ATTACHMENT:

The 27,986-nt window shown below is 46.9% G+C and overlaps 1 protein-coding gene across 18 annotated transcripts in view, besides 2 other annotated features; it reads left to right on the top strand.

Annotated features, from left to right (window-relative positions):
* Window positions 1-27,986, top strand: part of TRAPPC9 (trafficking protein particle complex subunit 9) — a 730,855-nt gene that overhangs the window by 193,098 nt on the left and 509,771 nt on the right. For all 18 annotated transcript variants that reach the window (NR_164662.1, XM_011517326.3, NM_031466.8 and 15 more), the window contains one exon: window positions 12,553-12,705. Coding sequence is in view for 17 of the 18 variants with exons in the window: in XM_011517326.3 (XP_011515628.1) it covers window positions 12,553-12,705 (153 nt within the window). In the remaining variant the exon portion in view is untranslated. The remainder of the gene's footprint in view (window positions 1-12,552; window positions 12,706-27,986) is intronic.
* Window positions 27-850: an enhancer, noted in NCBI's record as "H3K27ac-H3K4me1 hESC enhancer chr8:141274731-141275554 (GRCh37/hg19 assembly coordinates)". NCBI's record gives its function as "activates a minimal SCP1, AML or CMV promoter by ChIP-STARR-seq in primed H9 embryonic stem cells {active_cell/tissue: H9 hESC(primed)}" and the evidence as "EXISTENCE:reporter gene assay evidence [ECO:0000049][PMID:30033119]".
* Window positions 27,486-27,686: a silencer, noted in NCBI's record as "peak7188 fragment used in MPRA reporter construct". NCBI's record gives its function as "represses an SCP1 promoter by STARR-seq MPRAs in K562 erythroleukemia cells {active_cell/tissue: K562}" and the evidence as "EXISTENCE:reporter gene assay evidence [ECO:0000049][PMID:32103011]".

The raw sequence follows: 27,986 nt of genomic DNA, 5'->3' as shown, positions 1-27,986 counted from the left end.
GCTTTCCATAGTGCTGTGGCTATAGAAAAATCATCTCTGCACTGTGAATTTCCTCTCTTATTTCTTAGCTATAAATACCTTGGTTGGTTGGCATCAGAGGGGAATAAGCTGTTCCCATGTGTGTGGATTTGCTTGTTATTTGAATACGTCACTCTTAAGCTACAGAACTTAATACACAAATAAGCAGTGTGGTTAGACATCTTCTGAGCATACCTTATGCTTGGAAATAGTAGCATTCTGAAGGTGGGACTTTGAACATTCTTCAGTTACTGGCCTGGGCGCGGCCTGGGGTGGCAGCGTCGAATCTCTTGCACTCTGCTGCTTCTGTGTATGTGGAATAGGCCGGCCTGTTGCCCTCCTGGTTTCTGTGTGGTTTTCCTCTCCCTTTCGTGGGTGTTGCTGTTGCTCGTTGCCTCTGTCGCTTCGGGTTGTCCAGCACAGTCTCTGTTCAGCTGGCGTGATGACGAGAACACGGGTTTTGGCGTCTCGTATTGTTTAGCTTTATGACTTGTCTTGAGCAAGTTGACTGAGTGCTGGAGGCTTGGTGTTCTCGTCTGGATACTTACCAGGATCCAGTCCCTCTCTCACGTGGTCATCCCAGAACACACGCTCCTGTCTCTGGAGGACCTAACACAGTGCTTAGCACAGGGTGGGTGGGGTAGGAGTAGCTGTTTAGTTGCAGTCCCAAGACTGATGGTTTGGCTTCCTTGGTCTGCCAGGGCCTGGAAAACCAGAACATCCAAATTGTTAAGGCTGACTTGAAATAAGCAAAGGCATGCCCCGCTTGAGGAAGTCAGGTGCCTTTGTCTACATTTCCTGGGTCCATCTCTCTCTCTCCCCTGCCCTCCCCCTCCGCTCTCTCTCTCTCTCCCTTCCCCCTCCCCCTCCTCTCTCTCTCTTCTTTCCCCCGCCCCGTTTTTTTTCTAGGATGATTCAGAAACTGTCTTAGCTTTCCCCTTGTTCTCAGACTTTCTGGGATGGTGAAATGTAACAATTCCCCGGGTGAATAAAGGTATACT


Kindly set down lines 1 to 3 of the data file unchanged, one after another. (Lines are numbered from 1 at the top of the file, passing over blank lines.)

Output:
The 27,986-nt window shown below is 46.9% G+C and overlaps 1 protein-coding gene across 18 annotated transcripts in view, besides 2 other annotated features; it reads left to right on the top strand.

Annotated features, from left to right (window-relative positions):
* Window positions 1-27,986, top strand: part of TRAPPC9 (trafficking protein particle complex subunit 9) — a 730,855-nt gene that overhangs the window by 193,098 nt on the left and 509,771 nt on the right. For all 18 annotated transcript variants that reach the window (NR_164662.1, XM_011517326.3, NM_031466.8 and 15 more), the window contains one exon: window positions 12,553-12,705. Coding sequence is in view for 17 of the 18 variants with exons in the window: in XM_011517326.3 (XP_011515628.1) it covers window positions 12,553-12,705 (153 nt within the window). In the remaining variant the exon portion in view is untranslated. The remainder of the gene's footprint in view (window positions 1-12,552; window positions 12,706-27,986) is intronic.